mr van kaas you sounds like you suffering from moroccan syndrome
    as for international law you shouldn't look far and you gonna find your country is engaged in unjust war on sovereign countries (iraq and afghanistan)that's its people been killed ,raped and reaped of its resources now that's what i call violation of international law
    mr will just to let you know the caravan has arrived now who's gonna do the barking you or polisario
    the word (realism) was a massage to polisario it means get real the time is running out

  8. Ah, last anonymous. Don't you know how many times people said things were never going to change, but they did? The Hapsburgs thought they'd have Hungary forever, the Ottomans thought they'd have Syria forever, the Russians thought they'd have Ukraine forever. Now all those countries are independent. Western Sahara's struggle is younger, so it hasn't freed itself yet--that's all.

  9. Just want to add an observation mr. van Walsum did not make: the independent Saharawi republic does exist today. It has a president, a parliament, diplomats, territory and an army and those are all for real.
    Van Walsum's observation was about the whole area of Western Sahara but not about the liberated territory, or should we call it the de-colonized strip; or maybe the autonomous zone?

  10. Anonymous1:50 PM

    ((Van Walsum's observation was about the whole area of Western Sahara but not about the liberated territory, or should we call it the decolonized strip; or maybe the autonomous zone?)) mr van kass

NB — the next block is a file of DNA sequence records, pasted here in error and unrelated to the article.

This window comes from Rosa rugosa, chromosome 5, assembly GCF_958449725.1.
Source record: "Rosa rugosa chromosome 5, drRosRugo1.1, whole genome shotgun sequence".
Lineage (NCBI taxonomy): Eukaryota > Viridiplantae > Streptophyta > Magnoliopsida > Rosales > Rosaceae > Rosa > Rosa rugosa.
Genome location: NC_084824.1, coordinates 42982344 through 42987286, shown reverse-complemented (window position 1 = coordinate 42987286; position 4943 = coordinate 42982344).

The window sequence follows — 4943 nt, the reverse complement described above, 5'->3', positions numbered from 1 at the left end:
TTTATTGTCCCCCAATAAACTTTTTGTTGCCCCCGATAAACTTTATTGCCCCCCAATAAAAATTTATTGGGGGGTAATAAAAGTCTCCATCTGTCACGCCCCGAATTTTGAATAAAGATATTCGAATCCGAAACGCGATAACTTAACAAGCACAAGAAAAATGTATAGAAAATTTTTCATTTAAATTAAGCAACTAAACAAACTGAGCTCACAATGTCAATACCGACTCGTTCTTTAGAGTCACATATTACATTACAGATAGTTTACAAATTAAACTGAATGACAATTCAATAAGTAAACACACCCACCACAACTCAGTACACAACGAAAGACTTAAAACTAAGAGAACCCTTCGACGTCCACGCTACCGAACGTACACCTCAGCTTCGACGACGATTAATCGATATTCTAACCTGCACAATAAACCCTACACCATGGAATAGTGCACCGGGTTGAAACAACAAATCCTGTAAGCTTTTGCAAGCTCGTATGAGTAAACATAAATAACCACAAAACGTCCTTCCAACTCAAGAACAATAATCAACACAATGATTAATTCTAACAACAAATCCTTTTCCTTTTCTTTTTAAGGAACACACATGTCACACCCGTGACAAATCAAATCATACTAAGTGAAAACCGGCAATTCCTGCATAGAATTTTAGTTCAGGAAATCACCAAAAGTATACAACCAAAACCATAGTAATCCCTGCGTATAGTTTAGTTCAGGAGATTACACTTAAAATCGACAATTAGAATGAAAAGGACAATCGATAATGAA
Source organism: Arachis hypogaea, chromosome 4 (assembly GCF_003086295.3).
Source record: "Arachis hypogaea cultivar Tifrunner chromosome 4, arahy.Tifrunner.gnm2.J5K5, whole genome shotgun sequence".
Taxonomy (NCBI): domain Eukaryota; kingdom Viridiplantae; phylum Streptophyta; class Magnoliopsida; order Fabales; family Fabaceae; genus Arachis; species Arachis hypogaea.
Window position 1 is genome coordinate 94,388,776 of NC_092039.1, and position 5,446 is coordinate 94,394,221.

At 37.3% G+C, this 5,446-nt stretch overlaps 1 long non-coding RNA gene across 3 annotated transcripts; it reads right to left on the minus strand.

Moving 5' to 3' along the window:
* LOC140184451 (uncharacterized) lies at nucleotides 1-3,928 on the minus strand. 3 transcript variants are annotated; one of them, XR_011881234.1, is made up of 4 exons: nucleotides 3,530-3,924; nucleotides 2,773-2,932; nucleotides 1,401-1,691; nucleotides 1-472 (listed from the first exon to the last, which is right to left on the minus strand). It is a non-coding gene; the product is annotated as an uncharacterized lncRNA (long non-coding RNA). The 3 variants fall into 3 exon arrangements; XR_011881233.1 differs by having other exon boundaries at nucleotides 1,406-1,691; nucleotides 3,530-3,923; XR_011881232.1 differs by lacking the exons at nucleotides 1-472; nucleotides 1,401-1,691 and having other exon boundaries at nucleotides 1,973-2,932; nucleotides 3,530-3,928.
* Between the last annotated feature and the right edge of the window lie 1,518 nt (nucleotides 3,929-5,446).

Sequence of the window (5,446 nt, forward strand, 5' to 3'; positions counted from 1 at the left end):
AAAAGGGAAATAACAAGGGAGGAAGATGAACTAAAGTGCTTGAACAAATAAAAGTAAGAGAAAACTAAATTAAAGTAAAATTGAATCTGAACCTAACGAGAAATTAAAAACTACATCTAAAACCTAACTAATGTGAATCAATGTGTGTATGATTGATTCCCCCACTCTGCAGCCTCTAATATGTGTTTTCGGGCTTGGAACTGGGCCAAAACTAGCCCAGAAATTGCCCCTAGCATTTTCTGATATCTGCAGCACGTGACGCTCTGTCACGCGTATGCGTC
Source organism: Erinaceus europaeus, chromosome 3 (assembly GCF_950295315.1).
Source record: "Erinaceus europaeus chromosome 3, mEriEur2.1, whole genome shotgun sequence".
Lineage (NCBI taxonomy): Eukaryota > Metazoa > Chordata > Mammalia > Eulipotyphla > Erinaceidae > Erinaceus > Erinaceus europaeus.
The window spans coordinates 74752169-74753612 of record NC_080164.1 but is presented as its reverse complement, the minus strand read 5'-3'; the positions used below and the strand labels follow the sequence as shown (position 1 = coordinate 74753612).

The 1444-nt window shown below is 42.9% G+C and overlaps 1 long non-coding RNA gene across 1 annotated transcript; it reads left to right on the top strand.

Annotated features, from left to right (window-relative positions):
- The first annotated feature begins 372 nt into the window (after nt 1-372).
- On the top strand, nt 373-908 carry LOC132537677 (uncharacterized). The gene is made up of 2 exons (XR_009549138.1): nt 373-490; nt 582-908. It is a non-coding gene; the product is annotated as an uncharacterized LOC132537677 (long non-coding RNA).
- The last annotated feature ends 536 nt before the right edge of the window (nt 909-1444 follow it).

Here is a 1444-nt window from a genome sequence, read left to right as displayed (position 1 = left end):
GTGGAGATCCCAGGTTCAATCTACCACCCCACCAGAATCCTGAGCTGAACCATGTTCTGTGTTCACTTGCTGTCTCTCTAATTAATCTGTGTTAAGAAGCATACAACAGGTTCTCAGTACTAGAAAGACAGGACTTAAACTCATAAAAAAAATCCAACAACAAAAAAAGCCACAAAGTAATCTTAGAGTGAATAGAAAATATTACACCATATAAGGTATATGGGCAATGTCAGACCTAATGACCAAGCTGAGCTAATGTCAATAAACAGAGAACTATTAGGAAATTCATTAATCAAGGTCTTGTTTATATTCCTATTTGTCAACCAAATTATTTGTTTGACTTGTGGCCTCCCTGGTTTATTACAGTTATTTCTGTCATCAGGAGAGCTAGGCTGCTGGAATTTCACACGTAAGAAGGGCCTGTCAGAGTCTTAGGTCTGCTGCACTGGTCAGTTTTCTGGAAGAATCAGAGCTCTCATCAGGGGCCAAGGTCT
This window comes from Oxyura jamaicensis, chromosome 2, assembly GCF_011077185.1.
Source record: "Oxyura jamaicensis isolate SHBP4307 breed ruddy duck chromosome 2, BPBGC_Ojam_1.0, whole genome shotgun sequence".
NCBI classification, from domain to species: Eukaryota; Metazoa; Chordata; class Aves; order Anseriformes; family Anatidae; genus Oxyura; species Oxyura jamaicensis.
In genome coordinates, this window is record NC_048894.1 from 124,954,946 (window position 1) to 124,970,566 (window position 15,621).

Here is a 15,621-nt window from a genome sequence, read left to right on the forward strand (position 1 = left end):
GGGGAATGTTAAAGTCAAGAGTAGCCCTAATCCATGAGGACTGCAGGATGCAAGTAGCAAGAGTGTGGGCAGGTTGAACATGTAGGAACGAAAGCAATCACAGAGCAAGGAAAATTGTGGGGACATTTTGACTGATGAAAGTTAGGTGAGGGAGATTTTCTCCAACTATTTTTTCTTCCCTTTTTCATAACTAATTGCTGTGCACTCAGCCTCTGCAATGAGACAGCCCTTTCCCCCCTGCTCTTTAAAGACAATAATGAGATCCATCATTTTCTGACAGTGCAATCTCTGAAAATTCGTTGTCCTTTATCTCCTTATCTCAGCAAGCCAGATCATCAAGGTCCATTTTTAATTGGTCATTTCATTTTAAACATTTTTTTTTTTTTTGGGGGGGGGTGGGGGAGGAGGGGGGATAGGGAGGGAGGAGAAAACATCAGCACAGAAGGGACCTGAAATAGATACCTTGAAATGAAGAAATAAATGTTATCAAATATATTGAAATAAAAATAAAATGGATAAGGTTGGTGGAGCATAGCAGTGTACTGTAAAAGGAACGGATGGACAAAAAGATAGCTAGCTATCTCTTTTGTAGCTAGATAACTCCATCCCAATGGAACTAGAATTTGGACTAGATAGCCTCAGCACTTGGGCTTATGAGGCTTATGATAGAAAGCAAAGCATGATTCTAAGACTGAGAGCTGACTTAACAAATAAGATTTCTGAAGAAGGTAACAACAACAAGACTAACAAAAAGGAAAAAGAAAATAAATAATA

you can call it what ever you want
    at the end of the day it called morocco from Tangier to al guwira still your comment doesn't make sense concerning our territory or may be you haven't a clue what you talking about
    but i can give you a tool to broaden your knowledge about the area its free its called (google earth) you can even check the shameful camps that ve been run by polisario and it masters
    now you right about one thing , polisario does have a parliament a congress they even have a foreign minister who lives in foreign country so does interior minister who lives in Alger's still a foreign country now that confused me

    ah:will you forgot about costa rica

  11. Hey anonymous! we do agree about the camps because they are shameful indeed. Morocco turned the Saharawi people into refugees so they could grab their land. And that was a very shameful act. These people wait in the desert. What is Morocco going to do? When will Morocco take its responsibility?
    How long will it take Morocco to solve the problems it made?
    Probably too long to wait. For Morocco just does not have the competence, power and intelligence to handle or solve the dillemma's it faces. It is pure incompetence.
    So it is good Saharawi do not wait and develop their country theirself as far as they can and barren as it is. And no sir it's not called the kingdom of Morocco.

    i can see that algerians and thier backed torrorist group polisario, likes alying with words, the first thing, western sahara is moroccan,lear more about histrical facts before believing lies. second morocco fight and with fight forever terrorists, is for that algerians and thier allies polisario, says that the god of moroccans is bush,Morocco protect the europe back door from terror, whey because morocco,was there alays to help,60000 soldiers to fight against hitler, morocco is the only country who accepted to help jew in 1300, spanish expultion, so don't talk about something you don't know next time, believe the hstorical right of morocco to recover his territory